Downton Abbey: Season 3 - Episode 5 reviewed
Review by Rob Carnevale
WE’VE been on the cusp of tragedy before in Downton Abbey but never quite like this.
Where the Crawley family and their servants managed to emerge from the First World War unscathed (barring one predictable demise), the main characters have mostly triumphed over the various obstacles placed in their path by Julian Fellowes’ script.
It’s what made Sunday’s fifth episode so surprising. Few could have predicted that Jessica Brown Findlay’s Lady Sybil would die. Indeed, credit to the show’s creators, this was a well kept secret.
The manner in which she departed the show was memorable too. Where Fellowes’ period drama has been accused of being ridiculous throughout its second series, and appeared to have gone a little soft, here it demonstrated a harsh realism and complexity of emotion that has, of late, sorely been missing.
Sybil’s death from Eclampsia was avoidable. Dr. Clarkson (played with just the right amount of frustration and desperation by series regular David Robb) had predicted it, having noticed some early signs.
But such was Robert Crawley (Hugh Bonneville)‘s blind faith in renowned doctor Sir Philip that the advice was ignored until it was too late. And boy will there now be repercussions.
Sybil’s final moments were excruciating. Having made it through labour and childbirth itself (in a double bluff by Fellowes), all appeared to be going well for mother and baby.
Yet in the middle of the night, Sybil succumbed to Eclampsia to the painful despair of every family member surrounding her. And this top-notch cast finally got to earn their spurs.
Among the standouts were Elizabeth McGovern’s Cora, whose pain as a mother was plain for all to see. The moment as she said farewell to her dead daughter was truly heartbreaking, but crucially not over-played.
Rob James-Collier, as Thomas, was good, too, showing a rare moment of humanity and sensitivity as he broke down in tears under the sympathetic gaze of Anna.
And let’s not forget Allen Leech’s Tom, Sybil’s husband, who conveyed the turmoil and anguish of his situation with aplomb. The final scene of him standing at a window holding his baby was genuinely haunting.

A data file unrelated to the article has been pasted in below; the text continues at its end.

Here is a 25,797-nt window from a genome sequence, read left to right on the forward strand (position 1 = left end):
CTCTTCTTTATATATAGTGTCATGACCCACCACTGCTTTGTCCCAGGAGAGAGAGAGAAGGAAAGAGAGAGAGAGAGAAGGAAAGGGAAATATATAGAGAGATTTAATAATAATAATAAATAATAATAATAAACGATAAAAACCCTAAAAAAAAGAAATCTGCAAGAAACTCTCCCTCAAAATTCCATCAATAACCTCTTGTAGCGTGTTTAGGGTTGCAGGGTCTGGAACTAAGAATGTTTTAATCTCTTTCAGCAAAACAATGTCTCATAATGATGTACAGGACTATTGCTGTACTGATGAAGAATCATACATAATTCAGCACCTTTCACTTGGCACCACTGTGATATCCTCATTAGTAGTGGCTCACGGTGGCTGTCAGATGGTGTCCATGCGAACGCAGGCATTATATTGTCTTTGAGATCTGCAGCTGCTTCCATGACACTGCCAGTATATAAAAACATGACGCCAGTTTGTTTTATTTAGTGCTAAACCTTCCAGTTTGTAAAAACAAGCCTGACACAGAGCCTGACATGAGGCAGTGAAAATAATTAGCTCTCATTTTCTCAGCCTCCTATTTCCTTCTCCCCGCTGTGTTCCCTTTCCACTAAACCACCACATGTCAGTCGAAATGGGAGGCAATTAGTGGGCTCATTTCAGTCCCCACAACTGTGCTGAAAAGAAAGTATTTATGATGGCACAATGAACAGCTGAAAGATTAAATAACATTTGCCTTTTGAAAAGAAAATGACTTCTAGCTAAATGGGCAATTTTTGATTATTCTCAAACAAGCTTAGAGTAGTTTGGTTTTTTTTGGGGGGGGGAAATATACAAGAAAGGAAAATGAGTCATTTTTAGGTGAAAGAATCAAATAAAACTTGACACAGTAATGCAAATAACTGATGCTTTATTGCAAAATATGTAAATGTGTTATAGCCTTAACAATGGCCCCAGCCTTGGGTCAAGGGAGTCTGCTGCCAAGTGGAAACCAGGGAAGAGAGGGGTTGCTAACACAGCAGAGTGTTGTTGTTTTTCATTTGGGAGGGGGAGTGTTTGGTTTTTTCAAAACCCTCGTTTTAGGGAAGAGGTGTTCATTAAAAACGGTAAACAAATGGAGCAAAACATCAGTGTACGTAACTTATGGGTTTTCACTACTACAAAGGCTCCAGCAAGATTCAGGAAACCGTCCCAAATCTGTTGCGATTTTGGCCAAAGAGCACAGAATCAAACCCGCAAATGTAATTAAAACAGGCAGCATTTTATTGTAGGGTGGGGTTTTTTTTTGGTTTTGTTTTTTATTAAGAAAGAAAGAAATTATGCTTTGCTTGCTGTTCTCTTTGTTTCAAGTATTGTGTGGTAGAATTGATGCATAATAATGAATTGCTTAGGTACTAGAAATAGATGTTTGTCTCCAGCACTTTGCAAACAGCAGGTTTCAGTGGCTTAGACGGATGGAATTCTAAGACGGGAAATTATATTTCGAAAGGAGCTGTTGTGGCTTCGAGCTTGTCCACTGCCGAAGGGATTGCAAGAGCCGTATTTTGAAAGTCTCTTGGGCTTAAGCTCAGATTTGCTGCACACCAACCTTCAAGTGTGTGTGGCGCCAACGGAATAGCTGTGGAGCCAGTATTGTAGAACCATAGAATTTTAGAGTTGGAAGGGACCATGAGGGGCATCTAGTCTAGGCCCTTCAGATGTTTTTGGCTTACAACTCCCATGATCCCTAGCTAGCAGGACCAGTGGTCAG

Bonneville deserves some credit too. Having hitherto been the father figure a nation loved to love, he has fallen from grace in spectacular fashion this season. His blind ignorance of Dr Clarkson’s warnings was effectively played, thereby setting the scene for the marital turmoil that will now surely follow – and coming in the wake of his mis-management of Downton’s financial affairs.
Maggie Smith even got in on the acting, dishing out sage-like advice in the build-up to the tragedy and then being afforded a rare moment of weakness, as she threatened to collapse, the morning after it. It was great to see a more sensitive side to this formidable character’s make-up.
There were other plots bubbling away beneath the surface of this episode, such as Bates’ ongoing problems in prison (he’s being set up for a fall yet again), and Isobel Crawley’s decision to take in Ethel as her house-maid (the comedy relief), but all played second fiddle to the main drama upstairs.
And the repercussions look set to cut deep, particularly in Cora’s attitude towards Robert, whose actions she clearly blames.
Episode five of this third season of Downton was where the series finally came of age and delivered the intensity of drama (and emotion) that it has been threatening since the end of Season 1. It has elevated the show from the dramatic doldrums and future episodes should be a real treat once more, albeit laced with tragedy.
Jessica Brown Findlay, for her part, will be sorely missed. She radiated beauty and the energy of youth during her time on the show, which made her surprise departure all the more shattering.
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